Four intervention strategies were tested for their ability to prevent the mechanical transmission of porcine reproductive and respiratory syndrome virus (PRRSV): the use of disposable plastic boots to prevent contamination of personal footwear, the use of boot baths to disinfect PRRSV-contaminated plastic boots, the use of plastic slatted (Polygrate) flooring in the anteroom to prevent PRRSV contamination of incoming personal footwear, and the use of bag-in-a-box shipping methods to prevent PRRSV contamination of the contents of a container destined for a swine farm. Ten PRRSV-positive replicates and 10 PRRSV-negative (sham-inoculated) replicates were used for each strategy. Swabs were collected from selected sites and tested by TaqMan polymerase chain reaction for PRRSV RNA and by swine bioassay to confirm the presence of infectious PRRSV. Results indicated that the use of disposable boots, bleach boot baths or bag-in-a-box shipping methods was highly efficacious in preventing mechanical transmission of PRRSV. In contrast, the use of Polygrate flooring in the anteroom did not prevent contamination of personal footwear. The numbers of PRRSV-positive samples from the Polygrate surface and the soles of incoming footwear placed directly on the Polygrate surface were not significantly different (P = 0.24) from those of footwear that directly contacted the floor of the contaminated anteroom. Although these results are promising, this study should be considered a pilot project and the intervention strategies not considered biosecurity protocols. The model used may or may not represent field conditions. Therefore, the information should be used to develop larger experimental studies, with sufficient statistical power, in combination with field-based epidemiologic studies to better assess the role of mechanical transmission of PRRSV under field conditions.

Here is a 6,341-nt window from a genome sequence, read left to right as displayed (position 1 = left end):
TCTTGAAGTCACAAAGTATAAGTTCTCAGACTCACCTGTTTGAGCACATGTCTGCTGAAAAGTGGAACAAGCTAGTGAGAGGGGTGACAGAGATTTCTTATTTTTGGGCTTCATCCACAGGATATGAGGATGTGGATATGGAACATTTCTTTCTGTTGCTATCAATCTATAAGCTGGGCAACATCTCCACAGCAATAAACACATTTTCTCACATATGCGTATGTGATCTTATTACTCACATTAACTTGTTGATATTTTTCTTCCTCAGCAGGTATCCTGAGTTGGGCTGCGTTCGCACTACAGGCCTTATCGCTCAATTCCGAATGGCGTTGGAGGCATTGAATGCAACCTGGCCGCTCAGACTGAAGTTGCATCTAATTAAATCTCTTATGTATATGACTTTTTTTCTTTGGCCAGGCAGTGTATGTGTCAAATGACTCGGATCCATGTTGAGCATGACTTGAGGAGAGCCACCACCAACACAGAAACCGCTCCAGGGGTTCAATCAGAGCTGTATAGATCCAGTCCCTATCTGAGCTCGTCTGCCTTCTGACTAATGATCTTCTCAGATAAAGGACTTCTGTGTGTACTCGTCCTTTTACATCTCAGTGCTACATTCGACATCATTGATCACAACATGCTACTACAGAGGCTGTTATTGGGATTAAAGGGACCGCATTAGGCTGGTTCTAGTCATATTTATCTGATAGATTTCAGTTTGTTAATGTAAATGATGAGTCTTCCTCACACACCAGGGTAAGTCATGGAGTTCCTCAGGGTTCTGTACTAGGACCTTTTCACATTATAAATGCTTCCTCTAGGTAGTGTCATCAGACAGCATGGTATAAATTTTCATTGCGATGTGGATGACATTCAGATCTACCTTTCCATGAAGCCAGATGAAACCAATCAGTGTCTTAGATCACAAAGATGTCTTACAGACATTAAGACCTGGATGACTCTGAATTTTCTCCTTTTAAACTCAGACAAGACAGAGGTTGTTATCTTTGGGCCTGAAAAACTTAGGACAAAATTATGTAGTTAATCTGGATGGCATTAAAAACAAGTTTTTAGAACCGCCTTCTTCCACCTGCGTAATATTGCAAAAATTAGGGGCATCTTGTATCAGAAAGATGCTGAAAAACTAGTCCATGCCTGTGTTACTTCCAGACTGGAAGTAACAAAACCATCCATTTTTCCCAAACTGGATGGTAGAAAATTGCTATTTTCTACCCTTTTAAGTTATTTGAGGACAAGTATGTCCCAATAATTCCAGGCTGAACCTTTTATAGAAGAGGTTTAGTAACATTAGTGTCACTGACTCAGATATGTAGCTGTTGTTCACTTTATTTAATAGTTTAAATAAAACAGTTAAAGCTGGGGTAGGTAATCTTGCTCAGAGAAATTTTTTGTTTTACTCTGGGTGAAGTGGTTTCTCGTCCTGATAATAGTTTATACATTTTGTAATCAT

|Original language||English (US)|
|Number of pages||8|
|Journal||Canadian Journal of Veterinary Research|
|State||Published - Jan 1 2004|